Why All The Hate For Sandy Alderson?

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Alright, I know these past few weeks have been frustrating. The Mets have gone from a playoff contender to almost completely out of it. The team has obvious holes and inconsistencies. But why are so many people mad at Sandy Alderson?

If we look back to late 2010, when it was obvious that Omar Minaya was going to be fired, the Mets were in bad shape. Word of financial troubles were emerging and flexibility was limited. Jason Bay was coming off a really bad year for the Mets in the first year of his contract. That, combined with concerns regarding his concussion made him untradeable. Then you had Johan Santana who had major surgery late in the season and with a huge contract, he was stuck there, too. The list goes on and on. The bullpen was decimated. And on top of all that, the farm system had been decimated by Omar Minaya. Sandy Alderson was put in a really tough spot.

Throughout last season, it was more of the same. The outlook for the team financially looked very bleak and with quite a few unmovable contracts, Alderson couldn’t do much then either. All he was able to do was unload Francisco Rodriguez‘s bad contract as well as get a stud prospect from the Giants in Zack Wheeler.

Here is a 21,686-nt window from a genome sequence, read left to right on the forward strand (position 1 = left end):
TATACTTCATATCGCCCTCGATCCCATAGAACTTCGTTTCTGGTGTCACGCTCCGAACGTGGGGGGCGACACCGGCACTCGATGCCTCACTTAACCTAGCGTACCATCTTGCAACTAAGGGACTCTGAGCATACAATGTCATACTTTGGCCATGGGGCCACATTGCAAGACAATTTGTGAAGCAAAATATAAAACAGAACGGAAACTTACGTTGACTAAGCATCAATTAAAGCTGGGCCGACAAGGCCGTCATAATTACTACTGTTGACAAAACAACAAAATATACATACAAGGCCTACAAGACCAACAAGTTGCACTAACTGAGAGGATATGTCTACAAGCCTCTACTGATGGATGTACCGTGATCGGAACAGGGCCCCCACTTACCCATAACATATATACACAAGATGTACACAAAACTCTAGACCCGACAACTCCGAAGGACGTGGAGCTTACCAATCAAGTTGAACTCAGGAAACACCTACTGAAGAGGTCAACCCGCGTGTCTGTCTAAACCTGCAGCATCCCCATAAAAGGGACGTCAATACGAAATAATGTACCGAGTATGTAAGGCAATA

Now this season comes along. Before this season, the mindset was all about development, and preparing this team for the future. The “core” of this team was, for the most part, extremely young and inexperienced. If the front office stayed the course, it would all turn out pretty well. Then came the season.

With he Mets’ hot start, expectations rose to a level unfair to the players. Yes, the team was a few games over .500. They were fun to watch and for the first time in a few years, they really showed fight and resilience. However, this team had deep flaws. Flaws that couldn’t be fixed with one simple deadline deal and I think Alderson realized that.

When you look at the farm system you see that it is just starting to recover from what Omar Minaya did to it. We are now finally producing some notable prospects. After that comes legitimate big league talent. Do fans really want to risk the future by trading some of those rising minor league stars away? Is it really worth it?

The way I think of it is this: The Mets are a long, long ways away from being a playoff team. They need a completely new bullpen and a reorganized outfield. They may also need a catcher. The flaws are so deep that even multiple mid-season, blockbuster trades may not guarantee a playoff berth. I’d much rather stick it out with the young prospects, which can help the team much longer than any 35 year-old veteran outfielder can.

Accepting this might be hard for Mets fans, especially ones that don’t follow the minor league system closely. However, Sandy Alderson has an eye on the future and isn’t going to throw it all away for this season. I have to admit that these past three weeks have been tough to swallow, but I know that the Mets will be better off in the long-run without making impulsive deals.

About Connor O'Brien
I'm a 17 year-old blogger, high school student, and lifelong Mets fan. I've been blogging about the Mets in some form or another for about four years. I embrace the new age, sabermetric way of thinking, but also recognize the importance of scouting and player devlopment.

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